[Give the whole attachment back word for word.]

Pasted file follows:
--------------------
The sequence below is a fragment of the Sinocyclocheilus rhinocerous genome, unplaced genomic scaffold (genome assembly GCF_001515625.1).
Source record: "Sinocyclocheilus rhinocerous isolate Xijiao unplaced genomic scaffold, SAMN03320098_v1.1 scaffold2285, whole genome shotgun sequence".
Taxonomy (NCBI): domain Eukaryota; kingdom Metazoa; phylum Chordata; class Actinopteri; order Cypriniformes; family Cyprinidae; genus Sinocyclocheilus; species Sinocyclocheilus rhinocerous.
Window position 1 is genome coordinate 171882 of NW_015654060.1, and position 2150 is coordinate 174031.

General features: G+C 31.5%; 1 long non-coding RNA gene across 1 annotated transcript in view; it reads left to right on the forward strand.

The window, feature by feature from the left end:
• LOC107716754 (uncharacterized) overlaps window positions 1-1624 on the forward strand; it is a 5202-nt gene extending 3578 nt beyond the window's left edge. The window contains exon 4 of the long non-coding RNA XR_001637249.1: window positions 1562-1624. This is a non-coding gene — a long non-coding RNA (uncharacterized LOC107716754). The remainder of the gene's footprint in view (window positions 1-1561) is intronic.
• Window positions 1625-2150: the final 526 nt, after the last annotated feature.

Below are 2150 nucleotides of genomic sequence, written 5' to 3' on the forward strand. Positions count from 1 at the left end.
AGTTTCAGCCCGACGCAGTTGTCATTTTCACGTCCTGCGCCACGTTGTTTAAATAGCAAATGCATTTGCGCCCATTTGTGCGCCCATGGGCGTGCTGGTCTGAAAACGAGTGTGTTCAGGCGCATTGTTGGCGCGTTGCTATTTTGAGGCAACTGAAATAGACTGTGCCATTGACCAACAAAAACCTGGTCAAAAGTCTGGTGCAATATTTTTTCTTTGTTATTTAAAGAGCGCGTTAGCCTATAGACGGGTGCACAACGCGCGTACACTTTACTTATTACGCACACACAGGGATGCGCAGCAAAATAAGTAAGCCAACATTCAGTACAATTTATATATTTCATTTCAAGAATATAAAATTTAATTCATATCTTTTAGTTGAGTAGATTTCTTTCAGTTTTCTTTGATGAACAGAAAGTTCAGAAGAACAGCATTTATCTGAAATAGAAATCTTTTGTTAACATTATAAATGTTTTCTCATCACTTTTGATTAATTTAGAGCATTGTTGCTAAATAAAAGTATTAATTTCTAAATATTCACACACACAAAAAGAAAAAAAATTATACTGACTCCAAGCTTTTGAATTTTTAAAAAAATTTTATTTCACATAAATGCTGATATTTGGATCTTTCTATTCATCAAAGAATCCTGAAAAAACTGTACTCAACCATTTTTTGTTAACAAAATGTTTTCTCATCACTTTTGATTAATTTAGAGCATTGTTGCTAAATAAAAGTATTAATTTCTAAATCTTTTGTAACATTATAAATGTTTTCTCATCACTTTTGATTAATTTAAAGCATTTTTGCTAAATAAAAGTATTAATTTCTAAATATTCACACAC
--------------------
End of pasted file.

The sequence below is a fragment of the Sinocyclocheilus rhinocerous genome, unplaced genomic scaffold (genome assembly GCF_001515625.1).
Source record: "Sinocyclocheilus rhinocerous isolate Xijiao unplaced genomic scaffold, SAMN03320098_v1.1 scaffold2285, whole genome shotgun sequence".
Taxonomy (NCBI): domain Eukaryota; kingdom Metazoa; phylum Chordata; class Actinopteri; order Cypriniformes; family Cyprinidae; genus Sinocyclocheilus; species Sinocyclocheilus rhinocerous.
Window position 1 is genome coordinate 171882 of NW_015654060.1, and position 2150 is coordinate 174031.

General features: G+C 31.5%; 1 long non-coding RNA gene across 1 annotated transcript in view; it reads left to right on the forward strand.

The window, feature by feature from the left end:
• LOC107716754 (uncharacterized) overlaps window positions 1-1624 on the forward strand; it is a 5202-nt gene extending 3578 nt beyond the window's left edge. The window contains exon 4 of the long non-coding RNA XR_001637249.1: window positions 1562-1624. This is a non-coding gene — a long non-coding RNA (uncharacterized LOC107716754). The remainder of the gene's footprint in view (window positions 1-1561) is intronic.
• Window positions 1625-2150: the final 526 nt, after the last annotated feature.

Below are 2150 nucleotides of genomic sequence, written 5' to 3' on the forward strand. Positions count from 1 at the left end.
AGTTTCAGCCCGACGCAGTTGTCATTTTCACGTCCTGCGCCACGTTGTTTAAATAGCAAATGCATTTGCGCCCATTTGTGCGCCCATGGGCGTGCTGGTCTGAAAACGAGTGTGTTCAGGCGCATTGTTGGCGCGTTGCTATTTTGAGGCAACTGAAATAGACTGTGCCATTGACCAACAAAAACCTGGTCAAAAGTCTGGTGCAATATTTTTTCTTTGTTATTTAAAGAGCGCGTTAGCCTATAGACGGGTGCACAACGCGCGTACACTTTACTTATTACGCACACACAGGGATGCGCAGCAAAATAAGTAAGCCAACATTCAGTACAATTTATATATTTCATTTCAAGAATATAAAATTTAATTCATATCTTTTAGTTGAGTAGATTTCTTTCAGTTTTCTTTGATGAACAGAAAGTTCAGAAGAACAGCATTTATCTGAAATAGAAATCTTTTGTTAACATTATAAATGTTTTCTCATCACTTTTGATTAATTTAGAGCATTGTTGCTAAATAAAAGTATTAATTTCTAAATATTCACACACACAAAAAGAAAAAAAATTATACTGACTCCAAGCTTTTGAATTTTTAAAAAAATTTTATTTCACATAAATGCTGATATTTGGATCTTTCTATTCATCAAAGAATCCTGAAAAAACTGTACTCAACCATTTTTTGTTAACAAAATGTTTTCTCATCACTTTTGATTAATTTAGAGCATTGTTGCTAAATAAAAGTATTAATTTCTAAATCTTTTGTAACATTATAAATGTTTTCTCATCACTTTTGATTAATTTAAAGCATTTTTGCTAAATAAAAGTATTAATTTCTAAATATTCACACAC